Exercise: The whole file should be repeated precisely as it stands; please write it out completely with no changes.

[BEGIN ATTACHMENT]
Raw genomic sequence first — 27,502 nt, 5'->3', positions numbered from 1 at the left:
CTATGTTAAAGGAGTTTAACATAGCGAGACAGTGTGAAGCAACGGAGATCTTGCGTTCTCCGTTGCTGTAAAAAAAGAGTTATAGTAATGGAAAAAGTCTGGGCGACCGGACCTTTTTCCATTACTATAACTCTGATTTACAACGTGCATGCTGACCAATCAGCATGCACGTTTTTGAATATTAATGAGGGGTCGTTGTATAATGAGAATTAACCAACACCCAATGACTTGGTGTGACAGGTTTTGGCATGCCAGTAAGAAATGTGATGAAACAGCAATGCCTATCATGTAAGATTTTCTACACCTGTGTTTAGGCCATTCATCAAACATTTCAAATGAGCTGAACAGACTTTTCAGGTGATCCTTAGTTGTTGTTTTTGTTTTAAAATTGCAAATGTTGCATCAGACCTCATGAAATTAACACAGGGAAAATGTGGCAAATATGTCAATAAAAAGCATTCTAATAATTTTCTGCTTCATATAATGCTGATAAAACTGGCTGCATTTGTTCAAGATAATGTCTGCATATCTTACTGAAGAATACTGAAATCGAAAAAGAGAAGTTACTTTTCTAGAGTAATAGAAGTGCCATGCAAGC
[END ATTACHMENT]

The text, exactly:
Raw genomic sequence first — 27,502 nt, 5'->3', positions numbered from 1 at the left:
CTATGTTAAAGGAGTTTAACATAGCGAGACAGTGTGAAGCAACGGAGATCTTGCGTTCTCCGTTGCTGTAAAAAAAGAGTTATAGTAATGGAAAAAGTCTGGGCGACCGGACCTTTTTCCATTACTATAACTCTGATTTACAACGTGCATGCTGACCAATCAGCATGCACGTTTTTGAATATTAATGAGGGGTCGTTGTATAATGAGAATTAACCAACACCCAATGACTTGGTGTGACAGGTTTTGGCATGCCAGTAAGAAATGTGATGAAACAGCAATGCCTATCATGTAAGATTTTCTACACCTGTGTTTAGGCCATTCATCAAACATTTCAAATGAGCTGAACAGACTTTTCAGGTGATCCTTAGTTGTTGTTTTTGTTTTAAAATTGCAAATGTTGCATCAGACCTCATGAAATTAACACAGGGAAAATGTGGCAAATATGTCAATAAAAAGCATTCTAATAATTTTCTGCTTCATATAATGCTGATAAAACTGGCTGCATTTGTTCAAGATAATGTCTGCATATCTTACTGAAGAATACTGAAATCGAAAAAGAGAAGTTACTTTTCTAGAGTAATAGAAGTGCCATGCAAGC